Coagulation Factor X

Domain Structure of Factor X
The domain structure of factor X is represented, where: GLA = region containing γ-carboxyglutamic acid residues, EGF = region containing sequences homologous to human epidermal growth factor, AP = activation peptide released upon conversion of the zymogen to the active serine protease, CATALYTIC DOMAIN = region containing the serine protease catalytic triad. The arrow indicates the site which is proteolytically cleaved by factor Xase during activation of the zymogen.

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  • Bovine Factor X



    SKU: BCX-1050 Category:
    Price:$58.00/100 µg, $470.00/1mg
    Size 100 µg, 1mg
    Formulation 50% glycerol/water (v/v)
    Storage -20°C
    Shelf Life 12 months
    Purity >95% by SDS-PAGE
    Activity Determination Clotting assay

Factor X is a vitamin K-dependent protein zymogen which is synthesized in the liver and circulates in plasma as a two chain molecule linked by a disulfide bond (1,2). Prior to secretion into plasma, post-translational modifications produce 11 gamma-carboxyglutamic acid (gla) residues and a single b-hydroxyaspartic acid residue, which are located within the NH2-terminal light chain. The light chain also contains two epidermal growth factor (EGF) homology domains. The COOH-terminal heavy chain of factor X contains most of the carbohydrate moieties, as well as the latent serine protease domain. The activation of factor X is catalyzed by either the intrinsic factor Xase complex (factor IXa, factor VIIIa, cellular surface and calcium ions) or the extrinsic factor Xase complex (factor VIIa, tissue factor, cellular surface and calcium ions). Activation of human factor X by either complex results in cleavage at Arg52-Ile53 of the COOH-terminal heavy chain and subsequent release of a 52 amino acid activation glycopeptide. Factor Xa then serves as the enzyme component of the prothrombinase complex which is responsible for the rapid conversion of prothrombin to thrombin. The gla residues enable factor X/Xa to bind phospholipid (i.e. cell surfaces) in a calcium dependent manner; a requirement for assembly of the prothrombinase complex. The first EGF homology domain contains a Ca2+ binding site which acts as a hinge to fold the EGF and GLA domains towards each other (12). This region of the molecule is involved in the recognition of cellular binding domains.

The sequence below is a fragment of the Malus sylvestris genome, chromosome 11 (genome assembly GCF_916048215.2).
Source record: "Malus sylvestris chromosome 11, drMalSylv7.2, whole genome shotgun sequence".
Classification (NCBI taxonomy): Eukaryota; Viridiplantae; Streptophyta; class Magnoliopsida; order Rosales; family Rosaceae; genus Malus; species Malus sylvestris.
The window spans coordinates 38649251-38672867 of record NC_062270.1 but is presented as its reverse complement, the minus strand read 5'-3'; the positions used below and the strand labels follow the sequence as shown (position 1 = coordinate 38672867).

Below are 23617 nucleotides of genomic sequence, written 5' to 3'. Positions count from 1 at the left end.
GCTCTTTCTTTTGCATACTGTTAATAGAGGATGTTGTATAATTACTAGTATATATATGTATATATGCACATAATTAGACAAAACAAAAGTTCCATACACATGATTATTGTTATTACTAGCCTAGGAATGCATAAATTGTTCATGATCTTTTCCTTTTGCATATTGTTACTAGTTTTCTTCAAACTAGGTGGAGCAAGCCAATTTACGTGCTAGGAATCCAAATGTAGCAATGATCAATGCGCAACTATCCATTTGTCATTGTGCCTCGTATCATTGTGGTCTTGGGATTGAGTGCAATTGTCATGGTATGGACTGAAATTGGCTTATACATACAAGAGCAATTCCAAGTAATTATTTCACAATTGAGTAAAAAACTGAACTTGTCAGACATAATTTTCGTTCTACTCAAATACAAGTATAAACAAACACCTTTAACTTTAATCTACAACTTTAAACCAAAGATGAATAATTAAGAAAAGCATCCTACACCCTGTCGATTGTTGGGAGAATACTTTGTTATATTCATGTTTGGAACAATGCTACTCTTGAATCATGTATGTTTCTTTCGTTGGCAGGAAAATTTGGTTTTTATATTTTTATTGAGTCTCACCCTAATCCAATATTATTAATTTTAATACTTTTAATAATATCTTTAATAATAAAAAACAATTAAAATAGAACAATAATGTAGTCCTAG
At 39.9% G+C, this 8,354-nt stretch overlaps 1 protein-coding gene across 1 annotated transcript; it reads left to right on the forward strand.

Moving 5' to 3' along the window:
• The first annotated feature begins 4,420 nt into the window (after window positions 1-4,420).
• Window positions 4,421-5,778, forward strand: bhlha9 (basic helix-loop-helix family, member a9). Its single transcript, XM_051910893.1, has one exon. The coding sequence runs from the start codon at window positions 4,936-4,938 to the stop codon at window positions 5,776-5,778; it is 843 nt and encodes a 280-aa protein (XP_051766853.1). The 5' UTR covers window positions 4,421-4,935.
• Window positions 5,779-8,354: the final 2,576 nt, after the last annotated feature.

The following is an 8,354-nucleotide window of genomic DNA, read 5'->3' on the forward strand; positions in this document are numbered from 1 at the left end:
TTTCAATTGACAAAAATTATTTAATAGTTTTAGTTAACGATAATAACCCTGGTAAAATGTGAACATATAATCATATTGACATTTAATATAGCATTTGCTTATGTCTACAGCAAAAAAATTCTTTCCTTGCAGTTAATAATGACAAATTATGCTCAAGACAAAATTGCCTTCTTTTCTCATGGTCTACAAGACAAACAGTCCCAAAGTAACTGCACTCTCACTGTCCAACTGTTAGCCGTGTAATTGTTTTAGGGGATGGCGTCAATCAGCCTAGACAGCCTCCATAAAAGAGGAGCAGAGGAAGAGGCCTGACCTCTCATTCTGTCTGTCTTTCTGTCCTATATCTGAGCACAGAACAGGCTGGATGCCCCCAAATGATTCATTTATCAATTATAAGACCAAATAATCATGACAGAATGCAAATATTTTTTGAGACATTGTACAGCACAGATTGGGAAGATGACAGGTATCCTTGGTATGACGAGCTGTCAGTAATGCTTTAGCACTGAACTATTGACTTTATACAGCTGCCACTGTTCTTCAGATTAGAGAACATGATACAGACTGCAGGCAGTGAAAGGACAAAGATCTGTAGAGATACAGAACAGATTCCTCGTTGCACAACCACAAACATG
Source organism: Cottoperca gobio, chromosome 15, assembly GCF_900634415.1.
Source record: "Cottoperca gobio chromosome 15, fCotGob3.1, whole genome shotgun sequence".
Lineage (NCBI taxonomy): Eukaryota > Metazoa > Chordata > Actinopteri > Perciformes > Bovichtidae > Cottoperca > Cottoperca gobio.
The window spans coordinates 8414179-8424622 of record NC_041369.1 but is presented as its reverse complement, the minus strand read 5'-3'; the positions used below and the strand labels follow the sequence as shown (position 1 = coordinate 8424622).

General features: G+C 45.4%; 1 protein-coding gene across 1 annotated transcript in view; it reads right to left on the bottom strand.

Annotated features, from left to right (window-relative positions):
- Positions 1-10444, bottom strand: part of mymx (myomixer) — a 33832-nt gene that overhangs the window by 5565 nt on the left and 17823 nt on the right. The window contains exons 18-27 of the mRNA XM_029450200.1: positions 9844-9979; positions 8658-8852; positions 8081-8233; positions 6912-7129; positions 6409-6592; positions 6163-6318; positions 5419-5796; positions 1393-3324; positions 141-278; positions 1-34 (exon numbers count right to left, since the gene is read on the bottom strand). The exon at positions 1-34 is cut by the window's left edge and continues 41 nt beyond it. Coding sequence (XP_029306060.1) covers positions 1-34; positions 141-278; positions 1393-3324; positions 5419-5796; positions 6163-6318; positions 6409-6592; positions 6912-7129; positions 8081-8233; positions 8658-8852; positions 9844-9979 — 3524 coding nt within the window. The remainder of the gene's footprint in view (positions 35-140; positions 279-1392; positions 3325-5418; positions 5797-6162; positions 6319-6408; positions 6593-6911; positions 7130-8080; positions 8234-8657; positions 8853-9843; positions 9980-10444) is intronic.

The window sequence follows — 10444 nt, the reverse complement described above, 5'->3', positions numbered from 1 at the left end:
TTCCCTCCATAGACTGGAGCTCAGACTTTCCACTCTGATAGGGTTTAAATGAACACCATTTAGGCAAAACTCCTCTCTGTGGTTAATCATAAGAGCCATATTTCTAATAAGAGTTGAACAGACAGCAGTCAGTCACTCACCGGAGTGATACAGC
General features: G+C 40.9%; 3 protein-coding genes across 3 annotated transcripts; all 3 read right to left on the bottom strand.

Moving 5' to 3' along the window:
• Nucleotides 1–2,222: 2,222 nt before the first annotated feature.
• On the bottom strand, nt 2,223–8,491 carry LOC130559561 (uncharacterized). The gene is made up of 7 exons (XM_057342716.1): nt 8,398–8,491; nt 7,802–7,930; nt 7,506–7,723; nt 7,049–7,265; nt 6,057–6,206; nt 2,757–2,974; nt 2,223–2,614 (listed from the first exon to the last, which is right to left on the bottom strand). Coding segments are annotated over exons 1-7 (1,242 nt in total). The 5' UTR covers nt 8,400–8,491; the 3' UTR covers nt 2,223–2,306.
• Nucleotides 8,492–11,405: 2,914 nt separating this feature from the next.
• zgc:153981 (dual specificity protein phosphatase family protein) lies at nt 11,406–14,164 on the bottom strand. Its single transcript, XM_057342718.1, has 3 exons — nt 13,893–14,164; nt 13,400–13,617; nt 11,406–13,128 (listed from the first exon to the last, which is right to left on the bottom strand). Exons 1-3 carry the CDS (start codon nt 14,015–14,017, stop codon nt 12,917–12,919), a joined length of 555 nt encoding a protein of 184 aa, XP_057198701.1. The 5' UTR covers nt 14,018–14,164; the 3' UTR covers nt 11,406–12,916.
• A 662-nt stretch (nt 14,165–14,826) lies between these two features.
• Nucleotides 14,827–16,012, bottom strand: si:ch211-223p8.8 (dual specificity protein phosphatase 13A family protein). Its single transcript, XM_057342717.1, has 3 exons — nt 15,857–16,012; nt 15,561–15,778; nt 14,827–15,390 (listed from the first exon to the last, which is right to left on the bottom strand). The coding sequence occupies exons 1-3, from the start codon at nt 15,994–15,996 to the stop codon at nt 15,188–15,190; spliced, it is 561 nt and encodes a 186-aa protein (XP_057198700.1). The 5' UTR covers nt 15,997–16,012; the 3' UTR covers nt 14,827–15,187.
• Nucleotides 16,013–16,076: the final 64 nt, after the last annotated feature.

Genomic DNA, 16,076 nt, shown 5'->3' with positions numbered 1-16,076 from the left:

Human factor X is isolated from fresh frozen human plasma by a combination of conventional techniques (3) and immunoaffinity chromatography (4). In addition to the standard human factor X preparation, Gla-domainless human factor X is also available. Bovine factor X is isolated from fresh bovine plasma using a modification of the procedure reported by Bajaj et al. (5,6). The purified zymogen is supplied in 50% (vol/vol) glycerol/H2O and should be stored at -20oC. Purity is determined by SDS-PAGE analysis and activity is measured in a factor X clotting assay.

Sample gel image
GelNovex 4-12% Bis-Tris
LoadHuman Factor X, 1 µg per lane
StandardSeeBluePlus 2; Myosin (191 kDa), Phosphorylase B (97 kDa), BSA (64 kDa), Glutamic Dehydrogenase (51 kDa), Alcohol Dehydrogenase (39 kDa), Carbonic Anhydrase (28 kDa), Myoglobin Red (19 kDa), Lysozyme (14 kDa)
Plasma concentration10 µg/ml
Mode of actionZymogen; precursor to the serine protease factor Xa
Molecular weight58,900 (human) (7)
55,100 (bovine) (8)
Extinction coefficient
1 %
1 c m, 280 nm
= 11.6 (human) (9)
  = 12.4 (bovine) (10)
Isoelectric point4.9-5.2 (human) (9)
4.8-5.2 (bovine) (9)
Structuretwo subunits, Mr=16,200 and 42,000 (human), Mr=16,500 and 39,300 (bovine), NH2-terminal gla domain, and two EGF domains
Percent carbohydrate15 % (human) (7)
10 % (bovine) (8)
Post-translational modificationseleven gla residues (7,8)
one β-hydroxyaspartate
  1. Davie, E.W., et al., Adv. Enzymol., 48, 277 (1979).
  2. Jackson, C.M., Ann. Rev. Biochem., 49, 765 (1980).
  3. Bajaj, S.P., et al., Prep. Biochem., 11, 397 (1981).
  4. Church, W.R., et al., Thrombosis Res., 38, 417 (1985).
  5. Bajaj, S.P., et al., J. Biol. Chem., 248, 7729 (1973).
  6. Krishnaswamy, S., et al., J. Biol. Chem., 261, 8997 (1986).
  7. Fujikawa, K., et al., Biochemistry, 11, 4882 (1972).
  1. Livingston, J., et al., Biochem. J. (2006) 393, 529–535 (Binding to HSV1)
  2. Yang, Y., et al., J Immunol. 2006 December 1; 177(11): 8219 –8225. (Used as capture antigen in ELISA)
  3. Zaiss A.K., Lawrence R., Elashoff D., Esko J.D., and Herschman H.R. (2011). Differential effects of murine and human Factor X on adenovirus transduction via cell surface heparan sulfate. Journal of Biological Chemistry Jul 15;286(28):24535-43.

This publication list is not all encompassing, and is only meant to provide limited examples of how Prolytix products are used. We encourage you to search the literature for other examples pertinent to your experimentation, and to contact us with any technical questions.

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